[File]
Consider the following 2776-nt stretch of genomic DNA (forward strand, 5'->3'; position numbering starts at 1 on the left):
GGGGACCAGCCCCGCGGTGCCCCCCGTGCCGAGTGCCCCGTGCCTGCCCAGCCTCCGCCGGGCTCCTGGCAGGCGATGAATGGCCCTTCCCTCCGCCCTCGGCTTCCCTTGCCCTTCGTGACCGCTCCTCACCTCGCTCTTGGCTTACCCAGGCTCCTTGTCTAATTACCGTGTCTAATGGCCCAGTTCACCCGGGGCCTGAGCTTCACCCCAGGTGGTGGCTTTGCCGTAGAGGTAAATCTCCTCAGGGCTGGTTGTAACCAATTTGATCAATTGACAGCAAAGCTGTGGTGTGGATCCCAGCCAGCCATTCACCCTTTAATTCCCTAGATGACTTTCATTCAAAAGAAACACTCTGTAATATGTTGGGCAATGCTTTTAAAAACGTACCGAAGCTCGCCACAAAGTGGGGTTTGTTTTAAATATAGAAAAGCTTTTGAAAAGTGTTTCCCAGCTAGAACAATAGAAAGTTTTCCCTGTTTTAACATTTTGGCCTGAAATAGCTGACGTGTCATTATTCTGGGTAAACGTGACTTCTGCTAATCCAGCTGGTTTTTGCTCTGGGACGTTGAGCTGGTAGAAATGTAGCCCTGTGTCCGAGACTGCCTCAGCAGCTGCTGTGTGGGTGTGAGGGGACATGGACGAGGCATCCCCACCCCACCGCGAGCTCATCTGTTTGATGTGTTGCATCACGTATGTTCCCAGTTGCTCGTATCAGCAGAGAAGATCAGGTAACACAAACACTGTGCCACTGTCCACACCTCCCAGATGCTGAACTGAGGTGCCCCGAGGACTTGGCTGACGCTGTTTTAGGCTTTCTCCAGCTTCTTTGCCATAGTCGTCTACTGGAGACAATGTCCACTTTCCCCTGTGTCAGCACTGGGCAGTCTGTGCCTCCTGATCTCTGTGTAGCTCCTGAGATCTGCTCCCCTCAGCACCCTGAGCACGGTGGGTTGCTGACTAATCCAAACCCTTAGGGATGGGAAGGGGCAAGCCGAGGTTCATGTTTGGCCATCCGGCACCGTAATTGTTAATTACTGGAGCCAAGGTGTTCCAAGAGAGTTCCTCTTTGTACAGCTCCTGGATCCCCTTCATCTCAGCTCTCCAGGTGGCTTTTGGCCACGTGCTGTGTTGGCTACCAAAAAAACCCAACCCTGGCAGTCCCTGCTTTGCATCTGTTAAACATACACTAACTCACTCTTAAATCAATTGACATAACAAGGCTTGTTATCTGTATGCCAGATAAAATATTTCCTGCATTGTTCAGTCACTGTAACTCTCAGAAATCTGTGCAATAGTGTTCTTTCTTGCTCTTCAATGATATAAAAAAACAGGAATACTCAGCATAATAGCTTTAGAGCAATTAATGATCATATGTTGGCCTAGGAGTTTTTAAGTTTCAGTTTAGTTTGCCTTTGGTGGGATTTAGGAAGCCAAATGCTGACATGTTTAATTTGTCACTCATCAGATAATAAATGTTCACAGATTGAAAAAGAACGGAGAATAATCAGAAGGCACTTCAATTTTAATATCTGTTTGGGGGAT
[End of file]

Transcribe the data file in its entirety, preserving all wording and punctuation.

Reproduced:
Consider the following 2776-nt stretch of genomic DNA (forward strand, 5'->3'; position numbering starts at 1 on the left):
GGGGACCAGCCCCGCGGTGCCCCCCGTGCCGAGTGCCCCGTGCCTGCCCAGCCTCCGCCGGGCTCCTGGCAGGCGATGAATGGCCCTTCCCTCCGCCCTCGGCTTCCCTTGCCCTTCGTGACCGCTCCTCACCTCGCTCTTGGCTTACCCAGGCTCCTTGTCTAATTACCGTGTCTAATGGCCCAGTTCACCCGGGGCCTGAGCTTCACCCCAGGTGGTGGCTTTGCCGTAGAGGTAAATCTCCTCAGGGCTGGTTGTAACCAATTTGATCAATTGACAGCAAAGCTGTGGTGTGGATCCCAGCCAGCCATTCACCCTTTAATTCCCTAGATGACTTTCATTCAAAAGAAACACTCTGTAATATGTTGGGCAATGCTTTTAAAAACGTACCGAAGCTCGCCACAAAGTGGGGTTTGTTTTAAATATAGAAAAGCTTTTGAAAAGTGTTTCCCAGCTAGAACAATAGAAAGTTTTCCCTGTTTTAACATTTTGGCCTGAAATAGCTGACGTGTCATTATTCTGGGTAAACGTGACTTCTGCTAATCCAGCTGGTTTTTGCTCTGGGACGTTGAGCTGGTAGAAATGTAGCCCTGTGTCCGAGACTGCCTCAGCAGCTGCTGTGTGGGTGTGAGGGGACATGGACGAGGCATCCCCACCCCACCGCGAGCTCATCTGTTTGATGTGTTGCATCACGTATGTTCCCAGTTGCTCGTATCAGCAGAGAAGATCAGGTAACACAAACACTGTGCCACTGTCCACACCTCCCAGATGCTGAACTGAGGTGCCCCGAGGACTTGGCTGACGCTGTTTTAGGCTTTCTCCAGCTTCTTTGCCATAGTCGTCTACTGGAGACAATGTCCACTTTCCCCTGTGTCAGCACTGGGCAGTCTGTGCCTCCTGATCTCTGTGTAGCTCCTGAGATCTGCTCCCCTCAGCACCCTGAGCACGGTGGGTTGCTGACTAATCCAAACCCTTAGGGATGGGAAGGGGCAAGCCGAGGTTCATGTTTGGCCATCCGGCACCGTAATTGTTAATTACTGGAGCCAAGGTGTTCCAAGAGAGTTCCTCTTTGTACAGCTCCTGGATCCCCTTCATCTCAGCTCTCCAGGTGGCTTTTGGCCACGTGCTGTGTTGGCTACCAAAAAAACCCAACCCTGGCAGTCCCTGCTTTGCATCTGTTAAACATACACTAACTCACTCTTAAATCAATTGACATAACAAGGCTTGTTATCTGTATGCCAGATAAAATATTTCCTGCATTGTTCAGTCACTGTAACTCTCAGAAATCTGTGCAATAGTGTTCTTTCTTGCTCTTCAATGATATAAAAAAACAGGAATACTCAGCATAATAGCTTTAGAGCAATTAATGATCATATGTTGGCCTAGGAGTTTTTAAGTTTCAGTTTAGTTTGCCTTTGGTGGGATTTAGGAAGCCAAATGCTGACATGTTTAATTTGTCACTCATCAGATAATAAATGTTCACAGATTGAAAAAGAACGGAGAATAATCAGAAGGCACTTCAATTTTAATATCTGTTTGGGGGAT